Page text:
"Discover Cooking, Discuss Life."

Go Back   Discuss Cooking - Cooking Forums > Recipes & Ingredients > International Cuisines and Ethnic Cookery
Closed Thread
 
Thread Tools Display Modes
 
Old 11-13-2011, 11:27 PM   #1
Senior Cook
 
Join Date: Apr 2011
Posts: 340
French cuisine = uninteresting? 0.o

ok before people start to flame me, I must say that I have very little experience with French cuisine. I have been to Paris, and had a lunch in downtown which was thyme grilled lamb chop with fried potato, alone with 6 escargots with basil sauce. It was good, but for some reason I can hardly see how it's "French".

So I did some research on list of French dishes. Apart from pastry (I don't like desserts/pastry) and the fancy study like horse meat, foie gras, escargots, and all those expensive delicacies that's not eaten everyday, I found the "normal", day to day french dishes quite uninteresting... OK I used to cook coq au vin and many times, but still can't get over the poultry+red wine combination which I dislike. Other dishes like boeuf bourguignon, which is very similar to coq au vin and still has the cooked red wine taste that I don't like, fish stew (bouillabaise) is fine, mushy-looking pate and terrine really can't bring up my appetite, not to mention those stewed vegetables and common sausages and pork....

Maybe I'm being ignorant here, but from what I read, there's really nothing exciting about French cuisine. In comparison, every country in Europe other than France have some really well-defined style and signature dishes that are amazing just from the way it sounds like (as in, by reading the description).

What are the common french (savory) dishes we see in America?
Coq au vin
Beouf bourguignon
Bouillabaisse
French onion soup
Steak and fries
Duck confit

Is that it... come on, there got to be more, since French cuisine is always celebrated as the most refined food in the world, but really, what am I missing here?

__________________

__________________
Hyperion is offline  
Old 11-13-2011, 11:44 PM   #2
Chef Extraordinaire
 
buckytom's Avatar
 
Join Date: Aug 2004
Location: My mountain
Posts: 18,716
Quote:
Originally Posted by Hyperion View Post
ok before people start to flame me, I must say that I have very little experience with French cuisine...






but really, what am I missing here?

you answered your own question in reverse.


france has a huge range of regional cooking much like italy. it reaches from the north atlantic to the mediterranean. that should be interesting enough, but read this: French cuisine - Wikipedia, the free encyclopedia
__________________

__________________
in nomine patri, et fili, et spiritus sancti.


Meh nom eh noh...doot dooooo do do do.
buckytom is offline  
Old 11-13-2011, 11:49 PM   #3
Senior Cook
 
Join Date: Apr 2011
Posts: 340
Quote:
Originally Posted by buckytom View Post
you answered your own question in reverse.


france has a huge range of regional cooking much like italy. it reaches from the north atlantic to the mediterranean. that should be interesting enough, but read this: French cuisine - Wikipedia, the free encyclopedia
already read that, very boring. first of all it doesn't give me a list of dishes (I did see the wikipedia page about french dishes, which is very uninteresting), secondly, after reading it, I still don't have a clue about what French cuisine is about. It seems almost like, French food is more a way of cooking than a collection of defined dishes. I just don't get it.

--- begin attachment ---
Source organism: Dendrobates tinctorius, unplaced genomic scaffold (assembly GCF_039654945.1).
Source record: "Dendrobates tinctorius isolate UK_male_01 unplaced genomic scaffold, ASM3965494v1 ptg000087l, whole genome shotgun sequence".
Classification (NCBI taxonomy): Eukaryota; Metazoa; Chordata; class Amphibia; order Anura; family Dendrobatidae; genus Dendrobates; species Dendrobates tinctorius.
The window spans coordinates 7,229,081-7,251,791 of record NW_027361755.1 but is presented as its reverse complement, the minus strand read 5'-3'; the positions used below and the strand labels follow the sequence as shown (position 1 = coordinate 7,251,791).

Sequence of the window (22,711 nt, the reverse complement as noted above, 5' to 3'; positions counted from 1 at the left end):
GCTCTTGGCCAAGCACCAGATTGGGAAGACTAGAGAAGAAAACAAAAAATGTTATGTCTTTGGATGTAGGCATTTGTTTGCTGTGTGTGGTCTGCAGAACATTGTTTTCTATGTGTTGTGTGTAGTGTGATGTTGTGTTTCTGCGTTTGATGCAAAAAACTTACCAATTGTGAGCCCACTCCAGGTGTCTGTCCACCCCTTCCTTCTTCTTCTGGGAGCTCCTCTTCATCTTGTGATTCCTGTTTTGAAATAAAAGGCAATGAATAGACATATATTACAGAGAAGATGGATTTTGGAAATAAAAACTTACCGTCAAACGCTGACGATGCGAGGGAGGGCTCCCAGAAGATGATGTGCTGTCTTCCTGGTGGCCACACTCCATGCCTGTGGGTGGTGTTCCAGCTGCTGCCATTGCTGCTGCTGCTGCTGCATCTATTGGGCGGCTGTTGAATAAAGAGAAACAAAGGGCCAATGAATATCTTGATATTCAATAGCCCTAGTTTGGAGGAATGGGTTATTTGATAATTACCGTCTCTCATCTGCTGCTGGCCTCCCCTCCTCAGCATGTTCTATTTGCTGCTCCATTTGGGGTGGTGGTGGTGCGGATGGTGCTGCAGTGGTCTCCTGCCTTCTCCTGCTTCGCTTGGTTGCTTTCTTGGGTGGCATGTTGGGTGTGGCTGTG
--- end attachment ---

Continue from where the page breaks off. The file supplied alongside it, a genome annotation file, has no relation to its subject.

__________________
Hyperion is offline  
Old 11-13-2011, 11:59 PM   #4
Chef Extraordinaire
 
buckytom's Avatar
 
Join Date: Aug 2004
Location: My mountain
Posts: 18,716
boring? the article tried to show all of the different regions and local foods, and that a unifying attitude toward "fresh and local" makes each of them great.

a range of cuisine reaching from the simple seafood of brittany, to wine and cheese, to cream and fresh herbs, to a sauce for everything, to roasts, to the citrus and semi-tropical cuisine of the southern coast boring?

if you want actual recipes, take a look at julia childs' books.
__________________
in nomine patri, et fili, et spiritus sancti.


Meh nom eh noh...doot dooooo do do do.
buckytom is offline  
Old 11-14-2011, 12:12 AM   #5
Senior Cook
 
Join Date: Apr 2011
Posts: 340
Quote:
Originally Posted by buckytom View Post
a range of cuisine reaching from the simple seafood of brittany, to wine and cheese, to cream and fresh herbs, to a sauce for everything, to roasts, to the citrus and semi-tropical cuisine of the southern coast boring?
.
this is very vague. Every country near sea has seafood. wine and cheese is everywhere in the European continent, so are cream and herbs. French cuisine does use a lot of sauces, I guess that's typical french. citrus and semi tropical? Central and southern american cuisine totally take that on.

Seriously, what is really special about french cuisine that other cuisines don't have? If you look at, say, German cuisine. you see less spicy food, lots of sourness, lots of pork and varieties of sausages, etc. Look at Italian cuisine, you see lots of pasta (of course), very simple/cheap yet fresh ingredients done perfectly to produce tasty dishes, the use of hot oven to bake highly hydrated dough. I mean, they both seem very defined.
__________________
Hyperion is offline  
Old 11-14-2011, 12:27 AM   #6
Chef Extraordinaire
 
buckytom's Avatar
 
Join Date: Aug 2004
Location: My mountain
Posts: 18,716
so, you didn't actually read the wiki article. you got bored and skipped through it, lol, didn't you.

it's ok to admit it...
__________________
in nomine patri, et fili, et spiritus sancti.


Meh nom eh noh...doot dooooo do do do.
buckytom is offline  
Old 11-14-2011, 12:47 AM   #7
Wine Guy
 
Steve Kroll's Avatar
 
Join Date: Mar 2011
Location: Twin Cities, Minnesota
Posts: 5,408
It sounds to me like you are trying to encapsulate an entire culture's cuisine into a single soundbite (pun intended). When you think Italy, you think pasta. When you think German, you think sour foods and pork. I think those are more the Americanized ideals of those cuisines. German food is much more complex than just sour and pork, and I've tasted some amazing dishes in Italy that have nothing to do with pasta and red sauce.